Greenhood Orchid Survey

Working with greenhood orchids from the genus Pterostylis was an interesting experience for me. Most of my paid and voluntary encounters with wildlife have, historically, been with those of the animal kingdom. So, it was about time that I helped survey some of our greener kin.

Greenhood Orchid (Pterostylis sp.)

Click to zoom in

Surveying Orchids with the Department of Conservation

The Department of Conservation, Whanganui, had put out an email searching for help in an ongoing yearly survey. The survey involved counting greenhood orchids in three managed and three unmanaged plots. The plots were in a swamp and were comprised of 10x10m sections, then divided up into twenty 2m2 subplots. We were counting the number of rosettes, buds , flowers and seed heads across the six plots. The reason for this study is to discover whether managing land where these orchid occur has a positive or negative affect on their abundance.

Below there are two images:

The left image shows two managed plots (one on the left of the image and one of the right of the image) and an unmanaged plot ( in the centre of the image)
The right image shows a birds eye-view of a roughly A4 size section of a managed plot in which their are two greenhood orchids. (Can you spot them?)

Click to zoom in

The survey took two days to complete and involved a lot of searching on our hands and knees in a peat bog for tiny, green, inconspicuous orchids that were often hidden beneath other vegetation. The three unmanaged plots had tall dense vegetation, which made searching every square inch particularly time consuming. The managed plots had been cut to a designated height earlier in the season. These plots were considerably easier going.

Below you will see an image of a rosette (left of the centre) and a flower (centre) hidden among long grasses.

Greenhood Orchid (Pterostylis sp.)

Click to zoom in

After consulting the New Zealand Native Orchid group’s website, it seems there are quite a few species dotted about New Zealand. As to the species we were working with, I am not too sure which they were.

Oh, and I made it into the local paper…

Click on image to open the webpage

The World of Orchids

The orchid family (Orchidaceae) is arguably the largest flowering plant family on earth (~30,000 species). Orchids are old, they began their development about 84 million years ago. Over this time, orchids have become extremely specialized organisms. It is specifically the orchid flower, rather than the foliage, that has developed in this specialised way.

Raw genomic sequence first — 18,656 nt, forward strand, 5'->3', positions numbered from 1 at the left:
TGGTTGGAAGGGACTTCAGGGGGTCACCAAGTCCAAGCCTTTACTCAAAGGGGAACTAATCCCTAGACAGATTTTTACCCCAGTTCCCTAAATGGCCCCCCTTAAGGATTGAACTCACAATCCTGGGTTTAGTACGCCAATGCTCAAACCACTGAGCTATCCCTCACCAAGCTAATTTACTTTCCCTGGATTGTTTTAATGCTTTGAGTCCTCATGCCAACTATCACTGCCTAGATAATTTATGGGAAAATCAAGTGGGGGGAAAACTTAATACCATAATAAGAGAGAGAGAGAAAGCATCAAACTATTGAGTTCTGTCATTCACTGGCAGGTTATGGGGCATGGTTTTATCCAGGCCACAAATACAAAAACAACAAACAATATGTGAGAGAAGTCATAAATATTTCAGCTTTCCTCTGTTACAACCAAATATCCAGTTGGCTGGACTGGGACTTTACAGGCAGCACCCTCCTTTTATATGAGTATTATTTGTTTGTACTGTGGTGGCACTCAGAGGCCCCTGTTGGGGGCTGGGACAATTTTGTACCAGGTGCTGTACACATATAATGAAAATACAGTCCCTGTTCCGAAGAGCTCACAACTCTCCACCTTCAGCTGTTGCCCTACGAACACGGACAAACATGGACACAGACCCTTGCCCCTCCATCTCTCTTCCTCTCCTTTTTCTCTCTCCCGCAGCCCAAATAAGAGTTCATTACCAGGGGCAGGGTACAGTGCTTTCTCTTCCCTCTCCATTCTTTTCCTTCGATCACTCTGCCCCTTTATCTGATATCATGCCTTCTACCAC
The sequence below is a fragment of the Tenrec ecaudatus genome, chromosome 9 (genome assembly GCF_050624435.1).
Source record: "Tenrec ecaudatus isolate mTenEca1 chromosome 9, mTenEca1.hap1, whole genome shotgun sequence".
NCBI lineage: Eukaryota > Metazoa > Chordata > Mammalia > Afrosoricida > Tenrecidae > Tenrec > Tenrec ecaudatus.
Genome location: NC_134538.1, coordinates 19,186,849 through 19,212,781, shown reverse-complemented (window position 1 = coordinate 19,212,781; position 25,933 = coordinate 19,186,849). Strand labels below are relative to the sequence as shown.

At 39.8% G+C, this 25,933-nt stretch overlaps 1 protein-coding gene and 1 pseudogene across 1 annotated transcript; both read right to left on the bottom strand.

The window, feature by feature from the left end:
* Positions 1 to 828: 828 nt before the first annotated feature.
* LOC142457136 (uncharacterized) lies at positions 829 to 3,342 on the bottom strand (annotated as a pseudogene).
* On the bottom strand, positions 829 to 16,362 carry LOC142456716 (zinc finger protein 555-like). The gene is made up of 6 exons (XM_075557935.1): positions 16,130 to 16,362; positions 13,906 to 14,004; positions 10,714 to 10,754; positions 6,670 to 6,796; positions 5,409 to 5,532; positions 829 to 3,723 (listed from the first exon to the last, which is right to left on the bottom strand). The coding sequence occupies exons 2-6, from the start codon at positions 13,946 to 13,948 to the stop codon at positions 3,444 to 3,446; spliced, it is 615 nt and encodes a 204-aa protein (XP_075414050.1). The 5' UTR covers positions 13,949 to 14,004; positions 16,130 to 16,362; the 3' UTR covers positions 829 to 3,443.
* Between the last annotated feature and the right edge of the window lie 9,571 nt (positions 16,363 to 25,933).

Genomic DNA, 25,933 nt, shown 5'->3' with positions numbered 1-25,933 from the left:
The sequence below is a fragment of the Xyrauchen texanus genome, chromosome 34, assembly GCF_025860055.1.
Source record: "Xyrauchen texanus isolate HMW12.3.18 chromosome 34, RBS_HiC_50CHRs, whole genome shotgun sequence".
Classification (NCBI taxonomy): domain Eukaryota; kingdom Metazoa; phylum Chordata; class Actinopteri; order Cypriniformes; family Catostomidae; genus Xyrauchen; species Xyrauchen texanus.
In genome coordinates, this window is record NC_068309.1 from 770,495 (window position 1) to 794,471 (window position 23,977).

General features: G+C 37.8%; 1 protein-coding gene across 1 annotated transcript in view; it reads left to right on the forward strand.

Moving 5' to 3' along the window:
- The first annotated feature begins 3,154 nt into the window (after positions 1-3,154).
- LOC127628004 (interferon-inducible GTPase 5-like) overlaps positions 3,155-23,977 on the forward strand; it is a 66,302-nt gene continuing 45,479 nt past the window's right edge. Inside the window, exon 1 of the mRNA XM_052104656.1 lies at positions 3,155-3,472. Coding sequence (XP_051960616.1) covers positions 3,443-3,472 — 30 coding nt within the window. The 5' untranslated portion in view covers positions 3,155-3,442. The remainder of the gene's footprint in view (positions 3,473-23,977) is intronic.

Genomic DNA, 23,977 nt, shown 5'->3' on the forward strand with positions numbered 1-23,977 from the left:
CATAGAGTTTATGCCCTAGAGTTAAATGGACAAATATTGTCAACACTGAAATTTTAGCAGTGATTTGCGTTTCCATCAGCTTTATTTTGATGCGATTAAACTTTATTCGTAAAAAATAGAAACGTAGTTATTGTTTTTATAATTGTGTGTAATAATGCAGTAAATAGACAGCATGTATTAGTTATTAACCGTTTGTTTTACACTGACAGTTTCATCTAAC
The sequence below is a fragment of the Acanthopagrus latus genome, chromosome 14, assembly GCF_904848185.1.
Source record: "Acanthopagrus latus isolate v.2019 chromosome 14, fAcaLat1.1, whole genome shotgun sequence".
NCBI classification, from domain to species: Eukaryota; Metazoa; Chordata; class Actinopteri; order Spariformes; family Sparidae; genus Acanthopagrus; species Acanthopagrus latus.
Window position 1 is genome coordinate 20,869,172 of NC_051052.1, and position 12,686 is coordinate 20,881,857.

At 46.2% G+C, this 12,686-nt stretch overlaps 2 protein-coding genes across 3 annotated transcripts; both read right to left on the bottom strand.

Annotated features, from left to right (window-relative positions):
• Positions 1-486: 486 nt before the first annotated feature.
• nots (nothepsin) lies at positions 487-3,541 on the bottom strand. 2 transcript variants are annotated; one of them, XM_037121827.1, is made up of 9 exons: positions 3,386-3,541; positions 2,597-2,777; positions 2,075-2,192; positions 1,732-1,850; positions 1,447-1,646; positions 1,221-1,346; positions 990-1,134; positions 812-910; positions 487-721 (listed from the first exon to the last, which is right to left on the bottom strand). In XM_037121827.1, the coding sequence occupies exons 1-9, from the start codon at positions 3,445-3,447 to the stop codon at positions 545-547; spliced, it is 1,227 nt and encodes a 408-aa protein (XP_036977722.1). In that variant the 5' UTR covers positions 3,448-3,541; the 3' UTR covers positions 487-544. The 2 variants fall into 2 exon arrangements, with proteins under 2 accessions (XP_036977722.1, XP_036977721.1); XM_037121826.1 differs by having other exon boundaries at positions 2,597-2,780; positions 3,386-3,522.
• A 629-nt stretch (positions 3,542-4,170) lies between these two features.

They are often named for their strangely shaped flowers. One petal of the flower often acts as a landing platform for insect pollinators, and a hood is sometime present to protect the flowers reproductive parts. They often die down and winter with an underground stem once they have flowered each year.

Orchids are actually very primitive plants. Their vascular systems in their leaves are simple in comparison to modern plants which leads to unimpressive foliage. Their pollen is also simple – a fine dust, concentrated in pollinia. The pollen does not float freely through the air which means that orchids are entirely dependent on a pollinator. With millions of years of evolution these primitive flowering plants have evolved diverse, specialised and intriguing flowers which trick insects into transporting their pollen and cross fertilising other orchids of the same species.

Greenhood Orchid (Pterostylis sp.)

Click to zoom in

New Zealand Orchids

In New Zealand, there are over 160 different native orchid species. In the tropics, the flowers of orchids are big and vibrant. In New Zealand, however, their flowers are generally small and not brightly coloured. My advice to you is, get an identification book for orchids found in your area and learn where and when then flower. Then get out there and spot some of these bizarre and wonderful plants!

Want to read more?

If you would like to read about one of our British orchid adventures, check out our blog post: British Orchids in Bloom.

british orchids zoomology

References and Further Reading

New Zealand Native Orchid – Greenhood Orchid 1
(Retrieved 19 December, 2016)

Te Ara – Orchids
(Retrieved 19 December, 2016)

Wanganui Chronicle – Orchid Survey is Hands-on –  (Retrieved 19 December, 2016)

Wikipedia – Greenhood Orchid
(Retrieved 19 December, 2016)

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